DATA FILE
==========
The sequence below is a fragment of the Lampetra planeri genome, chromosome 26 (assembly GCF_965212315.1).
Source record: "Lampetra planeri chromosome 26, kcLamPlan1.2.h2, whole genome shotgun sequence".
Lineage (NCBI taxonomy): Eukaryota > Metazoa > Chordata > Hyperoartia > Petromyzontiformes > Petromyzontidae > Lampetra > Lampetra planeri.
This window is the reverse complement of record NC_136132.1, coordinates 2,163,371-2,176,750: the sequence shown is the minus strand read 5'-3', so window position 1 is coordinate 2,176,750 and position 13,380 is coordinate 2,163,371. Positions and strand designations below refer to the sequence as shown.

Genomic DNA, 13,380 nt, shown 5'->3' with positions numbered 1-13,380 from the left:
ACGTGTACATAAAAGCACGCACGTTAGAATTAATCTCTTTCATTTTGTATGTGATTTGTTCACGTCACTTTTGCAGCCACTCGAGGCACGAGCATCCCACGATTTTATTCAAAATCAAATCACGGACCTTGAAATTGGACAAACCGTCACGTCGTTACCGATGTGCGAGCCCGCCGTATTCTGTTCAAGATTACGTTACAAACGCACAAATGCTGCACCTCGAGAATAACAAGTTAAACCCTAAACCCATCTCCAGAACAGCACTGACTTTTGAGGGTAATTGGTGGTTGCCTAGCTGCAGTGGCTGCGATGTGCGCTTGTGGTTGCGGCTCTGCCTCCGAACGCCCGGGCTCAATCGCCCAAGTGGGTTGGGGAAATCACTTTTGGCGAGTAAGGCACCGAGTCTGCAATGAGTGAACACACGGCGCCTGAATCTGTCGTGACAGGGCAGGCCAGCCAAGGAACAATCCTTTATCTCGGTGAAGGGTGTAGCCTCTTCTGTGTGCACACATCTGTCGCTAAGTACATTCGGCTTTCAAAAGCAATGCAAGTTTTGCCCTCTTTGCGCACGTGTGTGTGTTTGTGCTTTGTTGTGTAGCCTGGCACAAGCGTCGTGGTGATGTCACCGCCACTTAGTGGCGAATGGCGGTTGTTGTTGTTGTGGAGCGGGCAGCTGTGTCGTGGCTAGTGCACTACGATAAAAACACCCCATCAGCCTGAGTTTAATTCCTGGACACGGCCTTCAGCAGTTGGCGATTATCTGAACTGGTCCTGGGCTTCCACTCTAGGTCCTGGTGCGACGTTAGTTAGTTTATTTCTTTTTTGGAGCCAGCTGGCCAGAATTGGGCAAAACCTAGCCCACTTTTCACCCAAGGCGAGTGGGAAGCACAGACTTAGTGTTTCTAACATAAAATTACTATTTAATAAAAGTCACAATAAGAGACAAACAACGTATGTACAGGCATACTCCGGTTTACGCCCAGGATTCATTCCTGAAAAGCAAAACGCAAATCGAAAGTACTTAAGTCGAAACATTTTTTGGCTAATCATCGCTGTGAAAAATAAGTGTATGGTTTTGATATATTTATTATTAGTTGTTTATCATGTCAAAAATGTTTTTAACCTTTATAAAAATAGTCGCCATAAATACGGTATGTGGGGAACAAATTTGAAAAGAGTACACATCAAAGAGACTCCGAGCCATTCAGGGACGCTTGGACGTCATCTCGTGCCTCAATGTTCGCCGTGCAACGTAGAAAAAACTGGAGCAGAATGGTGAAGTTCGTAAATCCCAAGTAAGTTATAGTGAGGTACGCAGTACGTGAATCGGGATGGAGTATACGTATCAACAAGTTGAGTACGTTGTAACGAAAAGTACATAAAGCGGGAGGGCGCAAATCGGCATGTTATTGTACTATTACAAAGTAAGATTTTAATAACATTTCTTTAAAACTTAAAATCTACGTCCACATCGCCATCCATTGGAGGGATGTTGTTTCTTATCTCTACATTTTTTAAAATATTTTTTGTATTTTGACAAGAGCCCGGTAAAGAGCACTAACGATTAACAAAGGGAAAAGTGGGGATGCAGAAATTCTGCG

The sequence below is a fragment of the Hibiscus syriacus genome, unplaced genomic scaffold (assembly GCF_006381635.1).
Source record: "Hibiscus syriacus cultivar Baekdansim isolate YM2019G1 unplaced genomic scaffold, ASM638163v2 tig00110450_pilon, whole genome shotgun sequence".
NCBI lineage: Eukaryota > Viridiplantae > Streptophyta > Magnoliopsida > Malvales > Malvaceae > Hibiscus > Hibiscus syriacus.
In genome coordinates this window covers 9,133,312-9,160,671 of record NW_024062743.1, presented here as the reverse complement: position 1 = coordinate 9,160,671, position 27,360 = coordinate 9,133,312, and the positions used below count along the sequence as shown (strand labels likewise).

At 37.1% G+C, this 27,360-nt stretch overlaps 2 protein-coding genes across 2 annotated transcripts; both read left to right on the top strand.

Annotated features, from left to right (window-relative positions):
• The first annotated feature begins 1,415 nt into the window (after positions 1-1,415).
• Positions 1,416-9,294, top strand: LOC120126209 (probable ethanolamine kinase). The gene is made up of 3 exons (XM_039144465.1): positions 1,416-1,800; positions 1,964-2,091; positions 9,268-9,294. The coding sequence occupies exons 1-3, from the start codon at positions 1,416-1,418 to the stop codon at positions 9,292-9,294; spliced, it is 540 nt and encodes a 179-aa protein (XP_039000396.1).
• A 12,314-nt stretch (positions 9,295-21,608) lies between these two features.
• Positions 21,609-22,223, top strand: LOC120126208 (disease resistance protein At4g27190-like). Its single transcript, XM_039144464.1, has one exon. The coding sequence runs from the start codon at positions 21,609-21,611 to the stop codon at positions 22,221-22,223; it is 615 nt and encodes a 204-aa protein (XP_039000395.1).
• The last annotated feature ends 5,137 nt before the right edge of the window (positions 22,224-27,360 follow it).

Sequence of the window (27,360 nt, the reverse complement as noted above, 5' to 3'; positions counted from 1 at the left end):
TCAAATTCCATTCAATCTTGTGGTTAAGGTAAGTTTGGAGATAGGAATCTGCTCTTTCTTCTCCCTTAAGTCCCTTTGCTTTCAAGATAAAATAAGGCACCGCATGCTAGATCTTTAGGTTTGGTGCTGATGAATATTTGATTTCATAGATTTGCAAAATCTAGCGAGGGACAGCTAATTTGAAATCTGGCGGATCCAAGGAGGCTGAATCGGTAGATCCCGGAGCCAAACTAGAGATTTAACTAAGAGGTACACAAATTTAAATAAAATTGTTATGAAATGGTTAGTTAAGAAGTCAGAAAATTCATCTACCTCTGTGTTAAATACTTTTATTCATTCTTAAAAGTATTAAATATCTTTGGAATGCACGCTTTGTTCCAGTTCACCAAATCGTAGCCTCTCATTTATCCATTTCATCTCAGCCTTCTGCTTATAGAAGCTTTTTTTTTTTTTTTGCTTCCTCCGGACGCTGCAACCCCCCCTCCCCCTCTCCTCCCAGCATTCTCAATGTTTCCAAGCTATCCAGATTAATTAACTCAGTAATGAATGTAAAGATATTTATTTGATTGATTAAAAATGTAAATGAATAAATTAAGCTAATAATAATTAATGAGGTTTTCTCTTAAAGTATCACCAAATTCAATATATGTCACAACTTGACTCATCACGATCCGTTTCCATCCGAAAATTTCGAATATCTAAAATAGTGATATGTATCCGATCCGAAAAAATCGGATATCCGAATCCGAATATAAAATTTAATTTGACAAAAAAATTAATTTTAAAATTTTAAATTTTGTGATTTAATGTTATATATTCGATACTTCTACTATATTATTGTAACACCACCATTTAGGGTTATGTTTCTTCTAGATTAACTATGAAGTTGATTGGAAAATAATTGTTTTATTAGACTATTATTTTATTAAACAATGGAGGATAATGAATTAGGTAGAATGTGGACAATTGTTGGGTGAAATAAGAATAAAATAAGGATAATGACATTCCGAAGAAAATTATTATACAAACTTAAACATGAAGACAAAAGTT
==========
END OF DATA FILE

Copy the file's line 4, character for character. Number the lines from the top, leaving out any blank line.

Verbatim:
This window is the reverse complement of record NC_136132.1, coordinates 2,163,371-2,176,750: the sequence shown is the minus strand read 5'-3', so window position 1 is coordinate 2,176,750 and position 13,380 is coordinate 2,163,371. Positions and strand designations below refer to the sequence as shown.